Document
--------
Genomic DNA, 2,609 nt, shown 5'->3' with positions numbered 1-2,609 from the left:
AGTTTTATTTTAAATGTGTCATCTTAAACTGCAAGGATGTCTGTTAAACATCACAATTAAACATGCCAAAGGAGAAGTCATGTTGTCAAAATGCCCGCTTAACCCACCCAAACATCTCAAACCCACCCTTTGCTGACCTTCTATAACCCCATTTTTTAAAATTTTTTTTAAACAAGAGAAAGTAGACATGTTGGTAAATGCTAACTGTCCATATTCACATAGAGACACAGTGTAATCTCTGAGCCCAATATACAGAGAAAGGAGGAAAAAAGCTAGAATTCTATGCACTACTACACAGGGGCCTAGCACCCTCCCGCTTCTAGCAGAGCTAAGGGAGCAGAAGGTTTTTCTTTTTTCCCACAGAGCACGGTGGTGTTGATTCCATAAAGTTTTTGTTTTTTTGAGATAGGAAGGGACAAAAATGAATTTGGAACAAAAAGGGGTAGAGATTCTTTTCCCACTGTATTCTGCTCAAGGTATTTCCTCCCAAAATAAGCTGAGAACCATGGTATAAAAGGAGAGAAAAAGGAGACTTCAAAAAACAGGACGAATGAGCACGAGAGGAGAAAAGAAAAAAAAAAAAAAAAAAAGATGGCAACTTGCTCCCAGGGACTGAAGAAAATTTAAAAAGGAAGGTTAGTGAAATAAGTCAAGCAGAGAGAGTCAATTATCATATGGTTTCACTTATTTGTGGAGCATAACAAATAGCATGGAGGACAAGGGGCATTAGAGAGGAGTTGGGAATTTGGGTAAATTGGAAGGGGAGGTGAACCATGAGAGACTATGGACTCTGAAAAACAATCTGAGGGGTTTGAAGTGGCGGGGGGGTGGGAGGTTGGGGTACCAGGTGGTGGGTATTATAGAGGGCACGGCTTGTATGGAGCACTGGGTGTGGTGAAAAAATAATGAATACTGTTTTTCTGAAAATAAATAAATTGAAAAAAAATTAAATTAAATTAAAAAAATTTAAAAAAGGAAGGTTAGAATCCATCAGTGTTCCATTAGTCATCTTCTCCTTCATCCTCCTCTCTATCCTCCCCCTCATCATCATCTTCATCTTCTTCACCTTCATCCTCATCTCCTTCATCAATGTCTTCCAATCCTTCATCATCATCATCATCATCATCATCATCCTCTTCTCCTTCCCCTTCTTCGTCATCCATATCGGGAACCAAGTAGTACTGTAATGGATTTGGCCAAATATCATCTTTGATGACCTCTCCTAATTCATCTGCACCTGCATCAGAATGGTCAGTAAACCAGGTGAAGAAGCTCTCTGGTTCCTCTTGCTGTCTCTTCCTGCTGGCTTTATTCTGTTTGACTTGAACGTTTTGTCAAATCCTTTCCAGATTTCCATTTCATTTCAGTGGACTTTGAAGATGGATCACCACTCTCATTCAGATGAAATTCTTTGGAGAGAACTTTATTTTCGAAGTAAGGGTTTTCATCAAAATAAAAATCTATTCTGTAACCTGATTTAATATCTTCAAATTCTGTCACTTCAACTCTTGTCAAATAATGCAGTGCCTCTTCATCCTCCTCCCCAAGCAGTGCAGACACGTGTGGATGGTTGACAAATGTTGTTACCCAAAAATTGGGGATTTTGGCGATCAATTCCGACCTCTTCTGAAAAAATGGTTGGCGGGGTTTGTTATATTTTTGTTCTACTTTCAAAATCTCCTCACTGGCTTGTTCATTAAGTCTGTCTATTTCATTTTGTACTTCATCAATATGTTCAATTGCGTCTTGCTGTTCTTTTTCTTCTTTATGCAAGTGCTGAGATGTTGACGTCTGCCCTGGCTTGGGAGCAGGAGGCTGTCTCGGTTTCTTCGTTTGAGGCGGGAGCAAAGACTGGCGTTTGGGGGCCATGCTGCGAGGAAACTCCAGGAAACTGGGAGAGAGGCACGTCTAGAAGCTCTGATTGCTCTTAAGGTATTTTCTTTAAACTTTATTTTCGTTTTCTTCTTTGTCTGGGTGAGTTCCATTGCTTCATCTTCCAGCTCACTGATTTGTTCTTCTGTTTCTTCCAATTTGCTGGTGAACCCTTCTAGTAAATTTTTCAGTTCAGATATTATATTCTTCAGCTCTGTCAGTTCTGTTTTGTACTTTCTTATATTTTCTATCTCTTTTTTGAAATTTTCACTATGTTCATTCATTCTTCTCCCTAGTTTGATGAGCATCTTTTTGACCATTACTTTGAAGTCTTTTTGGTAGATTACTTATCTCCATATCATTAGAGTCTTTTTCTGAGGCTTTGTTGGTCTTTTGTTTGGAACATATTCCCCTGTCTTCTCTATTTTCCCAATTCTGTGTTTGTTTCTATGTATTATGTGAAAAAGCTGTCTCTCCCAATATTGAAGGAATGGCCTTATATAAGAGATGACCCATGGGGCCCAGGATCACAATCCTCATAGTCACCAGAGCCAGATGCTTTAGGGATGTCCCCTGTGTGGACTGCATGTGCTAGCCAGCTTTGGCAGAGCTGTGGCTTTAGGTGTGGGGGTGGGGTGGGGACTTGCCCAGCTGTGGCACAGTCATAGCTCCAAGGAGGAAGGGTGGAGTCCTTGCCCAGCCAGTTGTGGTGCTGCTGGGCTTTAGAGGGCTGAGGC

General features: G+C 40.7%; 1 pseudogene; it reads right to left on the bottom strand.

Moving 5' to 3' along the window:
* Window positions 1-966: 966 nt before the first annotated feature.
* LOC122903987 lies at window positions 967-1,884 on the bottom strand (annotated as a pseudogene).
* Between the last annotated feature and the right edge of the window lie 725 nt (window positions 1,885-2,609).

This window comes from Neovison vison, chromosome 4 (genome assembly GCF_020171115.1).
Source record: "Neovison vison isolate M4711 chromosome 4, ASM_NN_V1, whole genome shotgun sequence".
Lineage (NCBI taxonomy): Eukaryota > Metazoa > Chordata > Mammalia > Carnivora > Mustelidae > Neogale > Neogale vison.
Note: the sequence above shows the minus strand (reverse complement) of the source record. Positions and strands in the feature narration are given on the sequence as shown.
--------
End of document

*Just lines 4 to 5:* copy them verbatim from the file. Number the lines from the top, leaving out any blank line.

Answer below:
Moving 5' to 3' along the window:
* Window positions 1-966: 966 nt before the first annotated feature.